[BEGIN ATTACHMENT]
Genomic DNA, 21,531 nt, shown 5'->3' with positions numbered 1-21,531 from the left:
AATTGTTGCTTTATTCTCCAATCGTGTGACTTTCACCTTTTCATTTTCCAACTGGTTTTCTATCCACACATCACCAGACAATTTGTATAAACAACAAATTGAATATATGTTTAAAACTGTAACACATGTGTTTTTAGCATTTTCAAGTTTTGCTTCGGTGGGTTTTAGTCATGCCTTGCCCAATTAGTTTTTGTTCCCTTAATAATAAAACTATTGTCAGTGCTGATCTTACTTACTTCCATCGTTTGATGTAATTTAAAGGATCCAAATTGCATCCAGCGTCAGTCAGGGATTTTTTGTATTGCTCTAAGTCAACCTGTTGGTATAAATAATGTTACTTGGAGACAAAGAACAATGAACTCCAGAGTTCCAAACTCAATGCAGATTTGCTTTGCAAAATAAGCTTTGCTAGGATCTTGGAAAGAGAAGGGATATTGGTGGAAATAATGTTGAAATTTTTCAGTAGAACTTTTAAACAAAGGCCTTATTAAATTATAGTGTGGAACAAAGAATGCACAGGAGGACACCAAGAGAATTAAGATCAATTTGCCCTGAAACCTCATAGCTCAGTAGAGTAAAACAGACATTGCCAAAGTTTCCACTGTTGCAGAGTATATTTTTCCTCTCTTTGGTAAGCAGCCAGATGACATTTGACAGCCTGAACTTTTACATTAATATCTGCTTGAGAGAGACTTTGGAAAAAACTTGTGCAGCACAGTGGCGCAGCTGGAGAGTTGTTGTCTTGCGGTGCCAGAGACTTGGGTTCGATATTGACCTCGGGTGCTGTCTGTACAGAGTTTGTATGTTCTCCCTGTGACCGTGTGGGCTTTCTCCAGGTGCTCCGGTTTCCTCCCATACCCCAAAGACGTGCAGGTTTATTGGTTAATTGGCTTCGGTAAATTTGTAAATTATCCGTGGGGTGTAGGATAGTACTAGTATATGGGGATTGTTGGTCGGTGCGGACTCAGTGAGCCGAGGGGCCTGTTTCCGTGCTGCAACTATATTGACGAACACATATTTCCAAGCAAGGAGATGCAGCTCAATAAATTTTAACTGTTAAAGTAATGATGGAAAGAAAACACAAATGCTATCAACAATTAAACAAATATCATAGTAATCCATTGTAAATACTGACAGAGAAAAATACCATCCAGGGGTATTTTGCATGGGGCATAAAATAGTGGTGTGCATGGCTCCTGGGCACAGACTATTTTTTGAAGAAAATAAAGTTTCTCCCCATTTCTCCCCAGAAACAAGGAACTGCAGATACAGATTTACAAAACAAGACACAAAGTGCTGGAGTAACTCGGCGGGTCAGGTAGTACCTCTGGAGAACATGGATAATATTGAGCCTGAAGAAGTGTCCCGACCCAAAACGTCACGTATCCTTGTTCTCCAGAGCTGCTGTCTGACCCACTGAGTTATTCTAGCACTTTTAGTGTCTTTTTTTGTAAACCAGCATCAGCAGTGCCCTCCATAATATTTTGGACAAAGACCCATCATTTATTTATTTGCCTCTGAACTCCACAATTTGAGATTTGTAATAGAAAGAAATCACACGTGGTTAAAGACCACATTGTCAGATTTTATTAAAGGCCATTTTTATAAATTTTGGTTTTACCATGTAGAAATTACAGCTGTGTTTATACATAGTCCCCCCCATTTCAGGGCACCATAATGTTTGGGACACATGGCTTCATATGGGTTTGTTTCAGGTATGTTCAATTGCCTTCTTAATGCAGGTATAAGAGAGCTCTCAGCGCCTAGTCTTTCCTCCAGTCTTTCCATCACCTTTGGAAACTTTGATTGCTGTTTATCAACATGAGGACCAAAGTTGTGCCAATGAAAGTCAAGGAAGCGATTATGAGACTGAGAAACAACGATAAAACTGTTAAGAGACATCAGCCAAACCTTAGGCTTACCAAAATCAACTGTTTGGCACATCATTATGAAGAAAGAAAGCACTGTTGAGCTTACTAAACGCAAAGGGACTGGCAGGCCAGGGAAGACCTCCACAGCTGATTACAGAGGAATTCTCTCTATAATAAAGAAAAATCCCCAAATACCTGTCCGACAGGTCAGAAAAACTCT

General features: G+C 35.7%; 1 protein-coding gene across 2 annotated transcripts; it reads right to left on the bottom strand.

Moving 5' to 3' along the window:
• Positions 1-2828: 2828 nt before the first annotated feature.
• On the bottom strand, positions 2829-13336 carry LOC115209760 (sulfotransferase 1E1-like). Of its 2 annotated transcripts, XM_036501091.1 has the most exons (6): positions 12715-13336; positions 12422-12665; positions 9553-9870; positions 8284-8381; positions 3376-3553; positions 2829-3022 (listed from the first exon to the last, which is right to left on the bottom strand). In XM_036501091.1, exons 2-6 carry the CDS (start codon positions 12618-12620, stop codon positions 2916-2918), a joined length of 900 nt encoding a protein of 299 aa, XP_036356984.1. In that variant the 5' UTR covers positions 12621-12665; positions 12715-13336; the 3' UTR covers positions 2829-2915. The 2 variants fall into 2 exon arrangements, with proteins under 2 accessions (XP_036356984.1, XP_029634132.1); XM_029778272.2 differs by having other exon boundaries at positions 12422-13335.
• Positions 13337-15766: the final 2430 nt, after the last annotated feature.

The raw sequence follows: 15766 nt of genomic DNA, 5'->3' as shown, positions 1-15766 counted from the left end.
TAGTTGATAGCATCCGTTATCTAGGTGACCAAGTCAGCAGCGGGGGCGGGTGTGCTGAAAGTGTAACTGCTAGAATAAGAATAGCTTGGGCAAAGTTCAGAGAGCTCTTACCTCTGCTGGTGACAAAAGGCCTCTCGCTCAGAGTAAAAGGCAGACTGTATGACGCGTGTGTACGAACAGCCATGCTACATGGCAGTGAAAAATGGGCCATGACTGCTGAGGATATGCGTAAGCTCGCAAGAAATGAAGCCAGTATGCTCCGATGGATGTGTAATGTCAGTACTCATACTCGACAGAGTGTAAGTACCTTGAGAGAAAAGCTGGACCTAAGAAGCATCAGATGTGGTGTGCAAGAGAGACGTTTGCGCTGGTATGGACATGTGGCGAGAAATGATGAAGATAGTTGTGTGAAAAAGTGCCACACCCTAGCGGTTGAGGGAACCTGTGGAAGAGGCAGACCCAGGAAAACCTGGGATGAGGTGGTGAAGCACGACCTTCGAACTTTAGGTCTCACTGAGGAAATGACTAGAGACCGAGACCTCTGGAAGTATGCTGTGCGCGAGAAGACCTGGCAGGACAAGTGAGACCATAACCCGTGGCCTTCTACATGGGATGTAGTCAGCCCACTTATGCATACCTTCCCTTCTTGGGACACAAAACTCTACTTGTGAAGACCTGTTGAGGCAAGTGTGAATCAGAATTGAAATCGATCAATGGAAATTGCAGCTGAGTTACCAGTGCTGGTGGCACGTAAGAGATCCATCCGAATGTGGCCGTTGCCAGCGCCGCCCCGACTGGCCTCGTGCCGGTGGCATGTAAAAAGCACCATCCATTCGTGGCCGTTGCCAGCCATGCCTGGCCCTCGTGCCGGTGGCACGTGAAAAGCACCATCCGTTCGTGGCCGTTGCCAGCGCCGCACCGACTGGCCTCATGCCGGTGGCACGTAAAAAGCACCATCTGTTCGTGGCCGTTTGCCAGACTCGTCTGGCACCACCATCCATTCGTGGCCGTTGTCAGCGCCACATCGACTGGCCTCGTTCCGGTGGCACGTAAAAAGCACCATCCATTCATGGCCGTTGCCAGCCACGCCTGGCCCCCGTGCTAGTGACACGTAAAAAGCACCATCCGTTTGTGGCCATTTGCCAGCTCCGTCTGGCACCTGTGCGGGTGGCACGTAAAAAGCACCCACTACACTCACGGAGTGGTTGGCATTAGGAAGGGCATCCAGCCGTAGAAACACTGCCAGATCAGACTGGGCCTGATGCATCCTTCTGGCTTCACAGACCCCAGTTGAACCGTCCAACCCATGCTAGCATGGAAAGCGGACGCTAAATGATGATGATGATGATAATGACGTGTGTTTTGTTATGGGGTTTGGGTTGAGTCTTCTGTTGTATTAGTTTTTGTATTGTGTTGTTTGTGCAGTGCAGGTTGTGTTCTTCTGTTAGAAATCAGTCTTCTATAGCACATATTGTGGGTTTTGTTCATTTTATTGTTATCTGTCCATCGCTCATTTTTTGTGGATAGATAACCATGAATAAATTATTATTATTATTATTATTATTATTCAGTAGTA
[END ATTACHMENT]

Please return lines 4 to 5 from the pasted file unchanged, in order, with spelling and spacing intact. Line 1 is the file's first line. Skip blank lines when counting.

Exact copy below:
Moving 5' to 3' along the window:
• Positions 1-2828: 2828 nt before the first annotated feature.